* The government-set interest rate is called the MPIR (Maximum permissible interest rate). See the current MPIR rates on the dss website)

Payment option #3 - A combination of a single payment (RAD) and rental-style payments (DAP)

You may choose to pay a smaller RAD and a larger DAP or the other way around. This really depends on your personal circumstances.

Remember though that the way you pay the fees and charges should be agreed upon before you move into an aged care residence, although you still have up to 28 days after admission to change your choice of payment.

Means-tested fees

The means test looks at your financial assets and your income to determine how much you can contribute to the cost of your care.

Depending on the overall amount you may be asked to pay an additional means-tested amount (fee) for your care.

There is a limit (price cap) on this fee, which at the moment is $25,939.92.

Your contribution may change as your income and assets go up and down depending on the share market, and property prices and bank deposits change.

Regardless of those fluctuations you can never be asked to pay more than the capped amount.

Extra service fees

Some aged care homes are specifically designed for people who are able to pay for a higher level of luxury, so if you choose to move into one of these then an extra services fee may apply.

Extra services might include a very plush large room or services such as bedside phone, easy access to the internet, special therapies or special beverages like wine and spirits.


Difficulties paying your accommodation fees

If you are unable to pay for care because of financial difficulties, you can apply for financial hardship assistance from the government. If your application is successful, the government will lower your accommodation costs.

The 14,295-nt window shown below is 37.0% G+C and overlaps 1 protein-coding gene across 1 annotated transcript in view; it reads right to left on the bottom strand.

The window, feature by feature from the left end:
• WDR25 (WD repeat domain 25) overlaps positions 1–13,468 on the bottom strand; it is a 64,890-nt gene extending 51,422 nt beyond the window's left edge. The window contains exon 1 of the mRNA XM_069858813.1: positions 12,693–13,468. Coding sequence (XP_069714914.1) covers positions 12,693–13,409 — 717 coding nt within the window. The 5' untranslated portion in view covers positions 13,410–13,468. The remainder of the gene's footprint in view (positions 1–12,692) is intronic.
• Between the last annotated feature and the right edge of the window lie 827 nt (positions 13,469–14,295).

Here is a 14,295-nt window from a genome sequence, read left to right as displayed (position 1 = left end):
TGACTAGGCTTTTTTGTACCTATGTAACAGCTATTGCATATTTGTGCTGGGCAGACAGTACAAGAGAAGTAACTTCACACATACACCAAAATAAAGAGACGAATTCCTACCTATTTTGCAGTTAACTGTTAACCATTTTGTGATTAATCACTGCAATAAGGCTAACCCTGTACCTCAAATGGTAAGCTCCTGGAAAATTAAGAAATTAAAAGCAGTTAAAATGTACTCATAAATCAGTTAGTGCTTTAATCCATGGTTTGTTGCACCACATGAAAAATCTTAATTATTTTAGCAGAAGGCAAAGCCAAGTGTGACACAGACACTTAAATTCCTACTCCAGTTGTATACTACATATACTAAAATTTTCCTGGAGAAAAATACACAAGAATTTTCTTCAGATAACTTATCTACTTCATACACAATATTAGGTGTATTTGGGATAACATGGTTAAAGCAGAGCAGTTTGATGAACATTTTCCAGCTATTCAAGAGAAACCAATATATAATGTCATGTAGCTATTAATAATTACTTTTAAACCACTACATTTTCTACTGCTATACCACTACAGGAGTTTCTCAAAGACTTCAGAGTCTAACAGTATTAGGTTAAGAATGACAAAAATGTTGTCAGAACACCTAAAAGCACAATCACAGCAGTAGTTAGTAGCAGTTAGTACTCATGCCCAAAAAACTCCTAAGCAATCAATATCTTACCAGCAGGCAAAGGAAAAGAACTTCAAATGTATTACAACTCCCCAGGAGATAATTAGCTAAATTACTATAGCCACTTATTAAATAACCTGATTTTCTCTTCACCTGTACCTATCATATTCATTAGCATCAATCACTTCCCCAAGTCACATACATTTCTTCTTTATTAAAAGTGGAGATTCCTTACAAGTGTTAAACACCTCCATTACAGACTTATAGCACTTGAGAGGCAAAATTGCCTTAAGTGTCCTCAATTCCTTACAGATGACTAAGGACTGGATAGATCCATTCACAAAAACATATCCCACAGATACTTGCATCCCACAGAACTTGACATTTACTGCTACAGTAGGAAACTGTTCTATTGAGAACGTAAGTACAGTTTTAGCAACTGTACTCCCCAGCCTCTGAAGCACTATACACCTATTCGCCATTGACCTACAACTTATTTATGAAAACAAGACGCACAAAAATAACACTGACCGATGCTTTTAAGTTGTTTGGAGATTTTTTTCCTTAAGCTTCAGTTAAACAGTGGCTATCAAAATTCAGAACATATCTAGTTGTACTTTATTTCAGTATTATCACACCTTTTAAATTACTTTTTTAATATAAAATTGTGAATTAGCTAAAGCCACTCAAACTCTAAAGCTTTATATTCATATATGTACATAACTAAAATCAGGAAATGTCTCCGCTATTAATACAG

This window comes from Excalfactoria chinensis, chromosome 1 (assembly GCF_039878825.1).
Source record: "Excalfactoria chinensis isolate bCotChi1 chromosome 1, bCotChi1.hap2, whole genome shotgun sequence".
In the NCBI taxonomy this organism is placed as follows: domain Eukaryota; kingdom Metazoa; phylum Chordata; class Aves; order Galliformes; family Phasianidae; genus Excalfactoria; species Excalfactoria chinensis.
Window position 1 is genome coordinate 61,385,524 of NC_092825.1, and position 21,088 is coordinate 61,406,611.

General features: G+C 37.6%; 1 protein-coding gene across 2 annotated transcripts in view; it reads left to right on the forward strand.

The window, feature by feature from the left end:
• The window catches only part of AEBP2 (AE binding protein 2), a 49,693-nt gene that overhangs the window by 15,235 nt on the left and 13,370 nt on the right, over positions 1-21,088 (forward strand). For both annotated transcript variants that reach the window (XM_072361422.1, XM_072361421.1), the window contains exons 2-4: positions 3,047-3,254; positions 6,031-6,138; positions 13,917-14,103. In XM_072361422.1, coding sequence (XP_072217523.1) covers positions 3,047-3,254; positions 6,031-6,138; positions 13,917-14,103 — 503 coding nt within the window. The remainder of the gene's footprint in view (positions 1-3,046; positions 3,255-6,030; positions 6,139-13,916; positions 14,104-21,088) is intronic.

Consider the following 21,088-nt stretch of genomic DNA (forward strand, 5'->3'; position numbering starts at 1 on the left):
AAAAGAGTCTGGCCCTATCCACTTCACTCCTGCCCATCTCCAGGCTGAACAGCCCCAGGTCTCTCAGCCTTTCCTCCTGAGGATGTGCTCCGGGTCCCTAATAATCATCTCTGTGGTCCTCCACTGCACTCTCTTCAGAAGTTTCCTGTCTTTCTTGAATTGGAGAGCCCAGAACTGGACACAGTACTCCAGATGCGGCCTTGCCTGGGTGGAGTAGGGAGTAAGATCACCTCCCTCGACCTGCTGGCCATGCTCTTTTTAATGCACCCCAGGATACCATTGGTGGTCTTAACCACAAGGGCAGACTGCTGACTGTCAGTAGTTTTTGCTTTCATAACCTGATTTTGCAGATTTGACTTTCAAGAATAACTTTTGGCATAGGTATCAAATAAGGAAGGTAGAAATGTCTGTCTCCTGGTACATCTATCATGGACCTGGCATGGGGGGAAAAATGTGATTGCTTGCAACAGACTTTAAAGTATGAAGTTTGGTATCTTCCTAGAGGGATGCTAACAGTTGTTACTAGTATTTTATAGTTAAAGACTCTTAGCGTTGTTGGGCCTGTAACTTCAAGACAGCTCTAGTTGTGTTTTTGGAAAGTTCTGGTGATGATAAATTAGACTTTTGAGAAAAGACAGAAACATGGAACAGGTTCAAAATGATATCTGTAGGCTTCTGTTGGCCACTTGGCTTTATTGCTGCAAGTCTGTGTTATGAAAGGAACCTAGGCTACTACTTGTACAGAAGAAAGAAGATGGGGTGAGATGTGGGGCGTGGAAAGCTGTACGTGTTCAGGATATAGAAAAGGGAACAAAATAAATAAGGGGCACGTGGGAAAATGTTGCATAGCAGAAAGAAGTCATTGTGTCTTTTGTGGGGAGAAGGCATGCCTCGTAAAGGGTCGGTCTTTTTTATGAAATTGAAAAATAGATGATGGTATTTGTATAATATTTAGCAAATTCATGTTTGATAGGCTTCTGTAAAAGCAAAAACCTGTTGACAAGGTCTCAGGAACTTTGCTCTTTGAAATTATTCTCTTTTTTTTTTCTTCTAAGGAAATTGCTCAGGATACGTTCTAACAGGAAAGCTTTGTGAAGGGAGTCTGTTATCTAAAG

Read more about how the Government can help lower costs at My Aged Care.

Changes to fees

If you and a service provider have an agreement on the accommodation price then this amount will remain in place unless you choose to change rooms or facilities.

The fee structures mentioned above only apply to people entering aged care since 1 July 2014.

If you entered aged care before this date then your original bond arrangements apply, unless you leave care for more than 28 days or move to a different facility.

Respite care

If you’re looking for a temporary stay in a nursing home then you’ll only need to pay a fee for the days you’ll be staying, just like a hotel.

This fee is the same as the basic daily fee paid by permanent residents.

For respite in an Extra Services home you may be asked to pay an extra fee to cover the cost of the higher standard of services.

Nursing home costs

Click the play button below to listen to this great podcast explaining nursing home costs.

Still have questions?

You can call Centrelink on 13 23 00, read more at My Aged Care, or contact a financial advisor for more information.